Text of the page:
This past spring, Mary Louise Bringle revealed in the Century that the Presbyterian Church (U.S.A.) hymnal committee voted against including the popular song “In Christ Alone” after the copyright holder rejected a lyric change. Bringle’s brief reference to this in a sidebar provoked quite a reaction, focused mostly on the theological implications of the committee’s preference for saying “the love of God was magnified” at the cross in place of Stuart Townend’s original line, “the wrath of God was satisfied.”
What I found most interesting was the reason the committee didn’t anticipate any problem getting permission: the altered version of “In Christ Alone” had already been published in the Baptist hymnal Celebrating Grace (2010).
How did this happen? J. Thomas McAfee, president of the eponymous publisher of Celebrating Grace, declined to tell me. He did send a statement: Celebrating Grace “apologizes that an unintentional mistake was made by using an unauthorized text.” The publisher is taking full responsibility; it’s also “diligently working to correct the error,” as the statement continues.
But even if McAfee personally redacts the offending line from every pew hymnal and PowerPoint in the land, churches may well keep singing it. In fact, while using an unauthorized alteration is an embarrassing oversight for a major hymnal publisher, it’s pretty routine in the local church.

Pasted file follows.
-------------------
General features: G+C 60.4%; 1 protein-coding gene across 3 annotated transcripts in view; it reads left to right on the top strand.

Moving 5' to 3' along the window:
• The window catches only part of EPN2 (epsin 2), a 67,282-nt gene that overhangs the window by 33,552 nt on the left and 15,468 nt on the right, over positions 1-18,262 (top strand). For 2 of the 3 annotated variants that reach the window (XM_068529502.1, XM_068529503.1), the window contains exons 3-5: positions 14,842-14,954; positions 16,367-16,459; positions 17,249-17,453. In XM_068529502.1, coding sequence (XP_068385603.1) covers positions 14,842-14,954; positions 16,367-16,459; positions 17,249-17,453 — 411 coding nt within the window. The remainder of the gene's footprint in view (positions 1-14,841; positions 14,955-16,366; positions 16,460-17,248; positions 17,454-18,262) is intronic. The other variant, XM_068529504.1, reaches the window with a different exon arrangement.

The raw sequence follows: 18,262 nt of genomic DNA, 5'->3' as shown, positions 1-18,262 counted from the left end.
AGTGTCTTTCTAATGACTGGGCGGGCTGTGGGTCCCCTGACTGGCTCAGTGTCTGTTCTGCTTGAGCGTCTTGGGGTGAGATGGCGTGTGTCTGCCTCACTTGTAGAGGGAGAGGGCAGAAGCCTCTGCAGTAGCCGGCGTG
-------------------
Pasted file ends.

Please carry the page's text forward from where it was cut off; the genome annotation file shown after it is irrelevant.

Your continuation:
It’s not hard to imagine why. The move toward eclectic, locally creative liturgy means doing less that’s by the already-rights-cleared book and more that draws from a variety of sources, some of which fit local purposes more neatly than others.
Meanwhile, music leaders are sharing music across theological lines. This is great, but it used to be simpler—say what you will about the content-light praise choruses of the 1980s and ’90s, but at least there wasn’t much to disagree with. Now that evangelicals are writing whole catechisms in four tuneful strophes, it’s not surprising to be drawn to the substantiveness yet take issue with some of the substance.
Then there’s the fact that hardly anyone reads music anymore. Printing words without notation makes more sense than ever, and once you’re working with words alone it’s easy to tweak them.
In short, it can seem pretty natural to treat a copyrighted song lyric or other text like a starting point, a recipe to adjust to taste. Visit a new church, and you may encounter a text you know in a variation you don’t.
How many churches print or project copyrighted texts with unauthorized changes? I was curious, so I did a quick survey via social media. Though it was hardly a scientific sampling process, I did hear from about 200 (anonymous) pastors and worship planners. While only 8 percent of them say they alter texts every week, 57 percent do so at least a few times a year. They do this for lots of reasons, but the biggest issues are gendered language (81 percent of those who change words at all) and other theological objections (65 percent).